What causes osteoporosis?
Our bones are constantly recreating themselves through the removal of old bone tissue and the addition of new bone tissue. Our bones add additional mass until we stop growing taller. After this age, our bone mass gradually declines more or less rapidly in response to aging and each person’s unique risk factors.

To some extent, decreasing bone density is the natural result of aging. However, too much bone loss can result in microfractures, major fractures, joint problems, spinal curvature, dental problems, chronic pain and other complications.

Do all women get osteoporosis?
No. While all of us can expect to lose some bone mass as we age, the amount of bone we lose varies greatly and depends on many factors. That said, osteoporosis is extremely common, with as many as 1 in 3 women older than 50 projected to experience an osteoporosis-related fracture.

What are possible complications of osteoporosis?
The most common complication is fractures, with most fractures occurring in the spine, but also in the hip, wrist and upper leg bones. Microfractures can also occur commonly in the spine, resulting in compression and height loss. One lesser-known consequence of osteoporosis is the loss and cracking of teeth and poor healing after dental procedures.

Hip fractures often require surgery and may lead to loss of independence. Vertebral fractures can lead to loss of height; chronic pain; nerve compression; and, sometimes, deformity. As with any surgery, surgeries to address osteoporosis-related fractures carry risks, including putting more force on the remaining spinal bones, immobility, weight gain, muscle weakening, infection, pneumonia, blood clots and even stroke.

My mom had osteoporosis. Am I at higher risk?
A family history of osteoporosis is one risk factor. In combination with other risk factors, it may signal a need for earlier osteoporosis screening, earlier and more regular bone density testing, and more aggressive efforts to build and maintain bone density.

What are the most important risk factors for osteoporosis?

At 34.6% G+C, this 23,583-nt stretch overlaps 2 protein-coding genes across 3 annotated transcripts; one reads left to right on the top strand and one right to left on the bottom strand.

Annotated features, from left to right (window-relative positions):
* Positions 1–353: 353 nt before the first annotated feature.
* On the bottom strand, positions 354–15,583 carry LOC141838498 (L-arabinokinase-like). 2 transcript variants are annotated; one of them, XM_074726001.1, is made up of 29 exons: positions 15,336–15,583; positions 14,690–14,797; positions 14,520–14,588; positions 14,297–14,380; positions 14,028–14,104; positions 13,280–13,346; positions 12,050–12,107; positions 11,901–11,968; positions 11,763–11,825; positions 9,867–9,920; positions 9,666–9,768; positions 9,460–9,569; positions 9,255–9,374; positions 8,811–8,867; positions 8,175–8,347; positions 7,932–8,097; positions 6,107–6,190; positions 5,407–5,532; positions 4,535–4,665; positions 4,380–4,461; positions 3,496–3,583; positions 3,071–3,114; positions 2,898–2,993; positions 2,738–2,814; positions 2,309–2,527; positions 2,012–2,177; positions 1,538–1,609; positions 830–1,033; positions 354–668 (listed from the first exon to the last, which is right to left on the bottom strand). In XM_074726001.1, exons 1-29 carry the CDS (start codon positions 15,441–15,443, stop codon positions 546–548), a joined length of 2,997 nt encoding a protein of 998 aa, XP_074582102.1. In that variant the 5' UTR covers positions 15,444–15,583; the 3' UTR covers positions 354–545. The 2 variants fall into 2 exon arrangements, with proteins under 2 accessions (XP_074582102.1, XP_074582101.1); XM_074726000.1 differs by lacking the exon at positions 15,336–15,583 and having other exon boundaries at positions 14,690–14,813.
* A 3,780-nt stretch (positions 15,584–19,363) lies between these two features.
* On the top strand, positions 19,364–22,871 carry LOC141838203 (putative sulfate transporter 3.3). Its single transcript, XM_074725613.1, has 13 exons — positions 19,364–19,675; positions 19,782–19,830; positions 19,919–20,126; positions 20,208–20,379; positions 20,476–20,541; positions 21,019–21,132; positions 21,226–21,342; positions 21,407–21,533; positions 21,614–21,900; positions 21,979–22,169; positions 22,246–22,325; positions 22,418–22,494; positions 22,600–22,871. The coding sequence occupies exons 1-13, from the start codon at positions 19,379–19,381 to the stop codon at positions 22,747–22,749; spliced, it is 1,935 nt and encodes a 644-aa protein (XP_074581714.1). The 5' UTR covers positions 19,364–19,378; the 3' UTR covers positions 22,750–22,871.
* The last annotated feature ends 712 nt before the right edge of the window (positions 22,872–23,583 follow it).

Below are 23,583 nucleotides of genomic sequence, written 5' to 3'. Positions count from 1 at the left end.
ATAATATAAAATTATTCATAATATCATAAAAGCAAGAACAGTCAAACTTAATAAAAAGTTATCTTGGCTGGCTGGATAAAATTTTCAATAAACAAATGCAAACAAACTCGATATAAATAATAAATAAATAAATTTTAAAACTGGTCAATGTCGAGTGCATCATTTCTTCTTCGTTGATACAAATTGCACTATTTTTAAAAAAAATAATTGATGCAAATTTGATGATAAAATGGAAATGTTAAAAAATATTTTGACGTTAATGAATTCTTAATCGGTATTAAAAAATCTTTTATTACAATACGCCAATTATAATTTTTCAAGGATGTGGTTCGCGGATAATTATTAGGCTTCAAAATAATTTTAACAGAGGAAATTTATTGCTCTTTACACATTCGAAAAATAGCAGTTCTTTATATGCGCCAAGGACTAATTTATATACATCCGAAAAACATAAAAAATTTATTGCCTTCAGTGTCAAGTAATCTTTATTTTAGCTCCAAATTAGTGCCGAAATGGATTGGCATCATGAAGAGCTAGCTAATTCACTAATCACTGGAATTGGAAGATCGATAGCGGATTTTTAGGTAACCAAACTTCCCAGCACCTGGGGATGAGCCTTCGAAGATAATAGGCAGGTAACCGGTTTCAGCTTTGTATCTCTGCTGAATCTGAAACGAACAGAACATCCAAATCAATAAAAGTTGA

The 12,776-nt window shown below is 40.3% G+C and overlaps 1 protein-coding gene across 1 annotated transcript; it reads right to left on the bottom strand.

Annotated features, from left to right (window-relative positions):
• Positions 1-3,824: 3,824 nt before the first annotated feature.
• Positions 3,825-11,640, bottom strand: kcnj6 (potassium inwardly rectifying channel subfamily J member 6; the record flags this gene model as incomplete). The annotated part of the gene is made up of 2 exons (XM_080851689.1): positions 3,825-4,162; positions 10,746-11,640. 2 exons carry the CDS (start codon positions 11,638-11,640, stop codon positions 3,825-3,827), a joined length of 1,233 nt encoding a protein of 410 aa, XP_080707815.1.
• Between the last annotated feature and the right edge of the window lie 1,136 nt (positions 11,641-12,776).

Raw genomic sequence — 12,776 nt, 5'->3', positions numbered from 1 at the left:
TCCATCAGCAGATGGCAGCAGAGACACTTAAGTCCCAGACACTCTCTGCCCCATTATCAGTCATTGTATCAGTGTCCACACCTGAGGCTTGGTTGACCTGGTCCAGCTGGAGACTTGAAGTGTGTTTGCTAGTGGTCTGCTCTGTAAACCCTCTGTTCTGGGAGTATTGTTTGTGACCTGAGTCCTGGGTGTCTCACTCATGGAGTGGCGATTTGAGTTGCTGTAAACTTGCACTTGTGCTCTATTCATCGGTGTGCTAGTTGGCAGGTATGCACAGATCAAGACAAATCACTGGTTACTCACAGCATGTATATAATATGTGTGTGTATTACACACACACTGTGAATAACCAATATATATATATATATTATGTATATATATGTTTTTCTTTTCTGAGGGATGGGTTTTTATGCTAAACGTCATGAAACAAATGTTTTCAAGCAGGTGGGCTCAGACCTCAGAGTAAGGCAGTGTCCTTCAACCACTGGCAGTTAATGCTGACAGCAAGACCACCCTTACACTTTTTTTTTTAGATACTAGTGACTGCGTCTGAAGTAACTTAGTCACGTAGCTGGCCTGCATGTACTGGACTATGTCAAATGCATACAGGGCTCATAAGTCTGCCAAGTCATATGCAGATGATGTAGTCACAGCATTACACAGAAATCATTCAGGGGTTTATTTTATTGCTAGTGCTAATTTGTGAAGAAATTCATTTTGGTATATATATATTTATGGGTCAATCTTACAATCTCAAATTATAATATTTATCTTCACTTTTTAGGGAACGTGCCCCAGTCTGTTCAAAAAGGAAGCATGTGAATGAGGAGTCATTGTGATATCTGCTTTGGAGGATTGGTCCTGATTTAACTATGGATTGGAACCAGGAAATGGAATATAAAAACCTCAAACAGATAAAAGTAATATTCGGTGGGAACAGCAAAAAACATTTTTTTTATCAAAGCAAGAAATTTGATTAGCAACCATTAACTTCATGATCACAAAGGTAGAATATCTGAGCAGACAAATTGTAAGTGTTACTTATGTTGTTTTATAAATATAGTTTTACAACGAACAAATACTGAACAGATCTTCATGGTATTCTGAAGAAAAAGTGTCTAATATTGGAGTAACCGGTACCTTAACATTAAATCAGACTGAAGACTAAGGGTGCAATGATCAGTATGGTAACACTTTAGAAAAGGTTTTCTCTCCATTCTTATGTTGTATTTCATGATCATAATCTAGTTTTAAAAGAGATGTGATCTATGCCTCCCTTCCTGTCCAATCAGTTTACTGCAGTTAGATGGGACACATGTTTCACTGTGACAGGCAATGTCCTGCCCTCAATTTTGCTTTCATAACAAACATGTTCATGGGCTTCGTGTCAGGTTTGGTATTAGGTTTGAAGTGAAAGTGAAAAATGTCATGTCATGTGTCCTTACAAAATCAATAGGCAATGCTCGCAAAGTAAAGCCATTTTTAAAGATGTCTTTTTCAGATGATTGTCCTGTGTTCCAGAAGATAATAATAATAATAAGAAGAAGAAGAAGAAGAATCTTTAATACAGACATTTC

The most common risk factors for osteoporosis include aging, genetics, vitamin D deficiency, poor protein intake, calcium deficiency, inadequate physical activity, excess alcohol or soda intake, smoking, and prolonged exposure to oral steroids.

Other risk factors include being underweight (including during one’s teens and 20s, the time of peak lifetime bone density), history of eating disorders or poor nutrition, absence of regular menstrual cycles, poor absorption of nutrients due to colon conditions (e.g., Celiac disease, Crohn’s disease or ulcerative colitis), cystic fibrosis, metabolic conditions, diabetes, Cushing disease and parathyroid dysfunction.

In addition, a family history of osteoporosis, rheumatoid arthritis, early menopause due to surgery or chemotherapy, or lupus can also increase a woman’s risk of developing osteoporosis.

I’m only in my thirties. Do I need to worry about osteoporosis?
Once you’re in your thirties, you’re likely losing a small amount of bone tissue each year. You probably don’t need to worry, but your future self will thank you for taking steps to boost your bone health now. During perimenopause and for a few years after menopause, most women lose bone quite quickly. In fact, you can lose up to 20% of your bone mass in the first few years after menopause. How troublesome that 20% turns out to be depends, in part, on how much bone mass you had to begin with—which means it’s never too early to start improving your bone health. Early detection means early prevention!

If I’ve already reached menopause, isn’t it too late to do anything about osteoporosis?
Just as it’s never too early to start improving your bone health, it’s also never too late. Adding protein sources, calcium and vitamin D to your diet; increasing your level of physical activity; and obtaining risk assessment to create your own bone health plan may not restore the bone you’ve lost, but it will help sustain and strengthen the bone you have. Medications can add new bone at any time once risk factors have been addressed.

What is osteopenia? Is it different from osteoporosis?
Osteopenia occurs when the bones are thinner than the expected normal bone mass based on a young person’s maximum bone measurement. Having osteopenia doesn’t mean you will definitely get osteoporosis, but it does mean you are already at higher risk for fractures and should start taking actions to boost your bone health.